On the cusp: Gary Baigent’s Auckland as seen in the 1960s

Gary Baigent’s 1960s street photography captures the dawn of Auckland’s counter-culture.

In the early 1960s, Auckland’s population was still under half a million, but the city was changing fast. Christchurch art student Gary Baigent had driven his old G3 Matchless motorbike to Auckland to train as a teacher and start a new life. “Auckland was different, tropical, with mosquitos and the sound of shunted railway wagons clanging through the warm night air,” he wrote in an essay in Metro magazine in the mid-1980s. He moved into an old Mount Eden villa with friends. “People arrived and departed at all hours wearing t-shirts and jeans on rattling machinery while Bob Dylan’s voice filled the area with sound, over systems turned to high volume.”

He soon dropped out of teaching and worked as a wharfie and labourer with a bunch of other writers and artists. In his spare time, he roamed the city with his camera, sometimes taking photographs from the passenger seat of a friend’s car. They’d often drop into the Kiwi Tavern for conversation and cold beers afterwards. “The Auckland I knew was a large number of houses spread about Grafton, Parnell, Mount Eden and Ponsonby, all filled with students, artists, pseudo-intellectuals, layabouts and bums, both bohemian and hobohemian,” he wrote. He shot pictures quickly, sometimes mid-stride and with fast shutter speeds, looking for “the magic of the natural moment.”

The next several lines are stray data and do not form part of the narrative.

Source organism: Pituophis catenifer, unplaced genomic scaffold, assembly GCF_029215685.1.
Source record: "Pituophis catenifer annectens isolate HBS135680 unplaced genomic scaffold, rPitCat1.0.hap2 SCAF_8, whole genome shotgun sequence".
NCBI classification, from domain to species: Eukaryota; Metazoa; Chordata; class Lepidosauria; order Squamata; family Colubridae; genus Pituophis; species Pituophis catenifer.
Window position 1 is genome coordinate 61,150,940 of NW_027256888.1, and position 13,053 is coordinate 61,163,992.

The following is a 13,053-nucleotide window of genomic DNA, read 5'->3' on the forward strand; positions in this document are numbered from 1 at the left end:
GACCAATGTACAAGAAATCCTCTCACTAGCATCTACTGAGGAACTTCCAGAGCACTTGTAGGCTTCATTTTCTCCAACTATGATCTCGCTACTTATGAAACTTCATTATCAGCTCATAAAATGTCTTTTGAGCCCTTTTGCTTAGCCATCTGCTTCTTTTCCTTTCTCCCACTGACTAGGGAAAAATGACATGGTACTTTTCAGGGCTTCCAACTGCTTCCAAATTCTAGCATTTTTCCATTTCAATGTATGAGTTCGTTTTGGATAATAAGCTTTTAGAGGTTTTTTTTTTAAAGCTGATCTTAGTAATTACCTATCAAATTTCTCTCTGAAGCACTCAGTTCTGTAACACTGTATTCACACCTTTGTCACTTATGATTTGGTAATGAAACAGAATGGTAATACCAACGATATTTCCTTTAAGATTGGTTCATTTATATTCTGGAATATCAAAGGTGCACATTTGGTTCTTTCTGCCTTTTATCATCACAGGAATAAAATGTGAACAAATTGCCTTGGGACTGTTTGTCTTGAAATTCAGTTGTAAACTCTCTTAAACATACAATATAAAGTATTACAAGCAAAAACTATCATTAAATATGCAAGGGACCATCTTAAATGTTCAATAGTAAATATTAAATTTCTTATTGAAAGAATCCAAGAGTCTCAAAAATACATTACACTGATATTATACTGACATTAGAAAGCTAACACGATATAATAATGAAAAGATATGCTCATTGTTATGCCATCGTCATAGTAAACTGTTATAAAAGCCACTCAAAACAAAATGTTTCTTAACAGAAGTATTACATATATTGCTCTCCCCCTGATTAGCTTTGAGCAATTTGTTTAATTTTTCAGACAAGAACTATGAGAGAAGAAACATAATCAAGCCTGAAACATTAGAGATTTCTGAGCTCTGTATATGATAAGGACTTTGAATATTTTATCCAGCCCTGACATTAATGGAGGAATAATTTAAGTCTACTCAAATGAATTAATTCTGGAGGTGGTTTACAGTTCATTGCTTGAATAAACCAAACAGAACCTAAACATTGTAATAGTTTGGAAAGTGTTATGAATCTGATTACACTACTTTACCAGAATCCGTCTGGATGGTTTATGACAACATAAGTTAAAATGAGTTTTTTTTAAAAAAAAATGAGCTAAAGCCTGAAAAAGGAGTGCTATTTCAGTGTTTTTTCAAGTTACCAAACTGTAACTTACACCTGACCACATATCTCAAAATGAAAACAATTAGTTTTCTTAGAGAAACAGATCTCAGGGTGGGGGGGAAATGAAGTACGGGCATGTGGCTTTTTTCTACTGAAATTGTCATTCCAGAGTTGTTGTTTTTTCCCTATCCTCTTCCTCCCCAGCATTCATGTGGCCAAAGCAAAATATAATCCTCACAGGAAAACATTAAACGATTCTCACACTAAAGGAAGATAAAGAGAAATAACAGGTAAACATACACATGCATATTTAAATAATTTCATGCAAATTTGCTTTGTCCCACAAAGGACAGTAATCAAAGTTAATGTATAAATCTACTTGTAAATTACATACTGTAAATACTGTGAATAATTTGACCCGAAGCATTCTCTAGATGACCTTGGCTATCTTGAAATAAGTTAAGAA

These photographs were collected in the 1967 book The Unseen City. Now many of them have been republished by fine art publishers Baker+Douglas in an online photobook. 1967 also marked the New Zealand release of Michelangelo Antonioni’s film Blow-Up, about a hip London photographer. Baigent had happened on a moment. “Suddenly,” he wrote in Metro, “everyone was buying cameras and photographing the streets”.

The streets in Baigent’s photographs have an energetic tension. Robert Leonard, who curated a 2015 exhibition of The Unseen City photographs (along with a film by Rodney Charters and drawings and a painting by Robert Ellis, which also appear in the new photobook), says Baigent’s pictures show “a lost Auckland, its geography and culture – they capture a city in transition, contrasting a conservative, older generation with the beautiful people. It was the dawn of the counter-culture.” He notes how Baigent – who still lives in Auckland, and sells work through Peter McLeavey Gallery – “avoided the beautiful and the picturesque, preferring to dwell on bleak, neglected aspects of the city”. The bestsellers of the time like Peter McIntyre’s New Zealand, a book of landscapes and everyday life by the painter, or Brian Brake’s scenic New Zealand: Gift of the Sea, sold a glossy, scenic vision of the country. In contrast, Baigent’s Auckland seems gritty and dilapidated, and on the cusp of exciting change.

The Unseen City is available digitally at bakerdouglas.co.nz

 

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